Important Tax Deductions Every Business Owner Should Use

Important Tax Deductions Every Business Owner Should Use

Business tax deductions work by lowering your taxable income, thereby lowering the amount of tax you owe toward your tax return. In order to claim the most deductions possible carefully review this list of deductions to see if they apply to your business, then reach out to your financial planner or tax consultant for clarity with accurate bookkeeping records.

Entrepreneurs, freelancers, and small businesses are allowed to write off a range of business expenses when filing their income tax.  These expenses include:

  • Startup Expenses
  • Postage
  • Business  associated travel
  • Educational
  • Advertising and Promotion
  • Business phone and internet
  • Business Insurance
  • Health Insurance premiums
  • Home Office Expenses
  • Office Supplies and related expenses
  • Business Meals
  • Work-related car use including maintenance
  • Business Interest and Bank Fees
  • Foreign Earned Income Exclusion
  • Interest on Loans
  • Depreciation
  • Real Estate Tax
  • Professional Service and Consulting Fees
  • Salaries, Benefits, Vacation Pay to employees
  • Moving Expenses
  • Home Energy Credits
  • Client and Employee Entertainment

Personal Tax Deductions for Business Owners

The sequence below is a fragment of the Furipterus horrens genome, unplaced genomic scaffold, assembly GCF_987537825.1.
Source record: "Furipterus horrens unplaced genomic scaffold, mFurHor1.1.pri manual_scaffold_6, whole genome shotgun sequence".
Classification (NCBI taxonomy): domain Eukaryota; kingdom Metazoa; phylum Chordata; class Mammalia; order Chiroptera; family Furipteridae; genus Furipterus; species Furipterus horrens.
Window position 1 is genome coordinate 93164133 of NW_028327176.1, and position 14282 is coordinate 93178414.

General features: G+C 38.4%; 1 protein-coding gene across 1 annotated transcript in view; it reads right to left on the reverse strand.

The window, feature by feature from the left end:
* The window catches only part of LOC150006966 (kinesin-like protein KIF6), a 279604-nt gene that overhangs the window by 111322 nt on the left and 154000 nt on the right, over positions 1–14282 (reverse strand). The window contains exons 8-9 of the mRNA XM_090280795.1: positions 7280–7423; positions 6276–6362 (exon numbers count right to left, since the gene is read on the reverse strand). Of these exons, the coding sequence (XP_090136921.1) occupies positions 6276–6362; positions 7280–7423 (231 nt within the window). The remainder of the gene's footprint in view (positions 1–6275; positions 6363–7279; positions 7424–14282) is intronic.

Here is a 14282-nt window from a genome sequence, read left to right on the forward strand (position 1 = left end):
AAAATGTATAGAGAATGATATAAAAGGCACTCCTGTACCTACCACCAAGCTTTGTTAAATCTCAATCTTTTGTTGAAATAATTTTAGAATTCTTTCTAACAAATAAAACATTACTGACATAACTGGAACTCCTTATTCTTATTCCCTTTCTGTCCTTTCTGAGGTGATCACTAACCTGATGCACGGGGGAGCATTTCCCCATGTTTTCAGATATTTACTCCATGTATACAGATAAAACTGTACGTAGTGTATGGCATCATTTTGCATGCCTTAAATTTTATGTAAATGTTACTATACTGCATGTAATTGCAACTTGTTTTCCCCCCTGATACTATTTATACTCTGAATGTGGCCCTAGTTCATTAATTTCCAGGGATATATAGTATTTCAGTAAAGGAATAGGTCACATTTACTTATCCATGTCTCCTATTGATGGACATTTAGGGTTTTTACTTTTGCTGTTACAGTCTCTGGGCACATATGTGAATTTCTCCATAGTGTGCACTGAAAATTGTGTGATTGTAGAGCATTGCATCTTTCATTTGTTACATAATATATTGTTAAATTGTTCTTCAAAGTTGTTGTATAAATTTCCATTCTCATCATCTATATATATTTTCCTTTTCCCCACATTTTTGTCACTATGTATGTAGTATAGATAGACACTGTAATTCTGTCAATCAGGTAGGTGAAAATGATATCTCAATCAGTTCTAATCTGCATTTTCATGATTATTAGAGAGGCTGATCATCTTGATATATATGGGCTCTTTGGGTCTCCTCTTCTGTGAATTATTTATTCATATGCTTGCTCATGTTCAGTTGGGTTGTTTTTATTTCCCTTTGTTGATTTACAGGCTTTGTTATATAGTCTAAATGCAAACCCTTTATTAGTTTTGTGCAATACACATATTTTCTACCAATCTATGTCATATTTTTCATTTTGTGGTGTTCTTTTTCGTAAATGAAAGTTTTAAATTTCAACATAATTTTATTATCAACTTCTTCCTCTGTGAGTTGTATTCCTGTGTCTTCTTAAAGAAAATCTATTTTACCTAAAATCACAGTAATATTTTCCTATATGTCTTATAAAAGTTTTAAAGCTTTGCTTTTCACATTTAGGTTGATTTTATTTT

Charitable contributions

Business owners are able to claim their qualified philanthropic deductions on Form 1040 Schedule A attachment.

Child and dependent care expenses

If you pay someone for childcare or a codependent member, you may be able to claim the Child and Dependent Care Credit. Refer to IRS Publication 503 regarding limits and form requirements.

Retirement contributions

Depending on the retirement plan, business owners who contribute only to their own retirement funds can claim the deduction on Schedule 1 attached to their Form 1040.

Health care expenses

Out-of-pocket medical costs, like co-pays and prescription costs, can be deducted like the health plan premium and should be itemized on Schedule A.   A Self-employed business owner to itemize and deduct health insurance premiums for themselves, their spouse, and dependents.

How Can I Benefit From A 100 Percent Tax Deduction?

100% tax deductions are business expenses of which 100 percent of it can be claimed on the owners’ income taxes. These deductions can result from:

  • Annual business phone bills
  • Health premiums for the self-employed
  • Up to $25 per person per year as gifts to employees and clients
  • Office equipment, like computers, printers, and scanners
  • Business travel and its associated costs, like car rentals, hotels, etc
  • Furniture purchased entirely for office use in the year of purchase

What Do I Do Next?

Contact me to identify which deductions you can claim, which forms you require, timelines, deadlines, and anything else related to Financial Management and Tax Planning.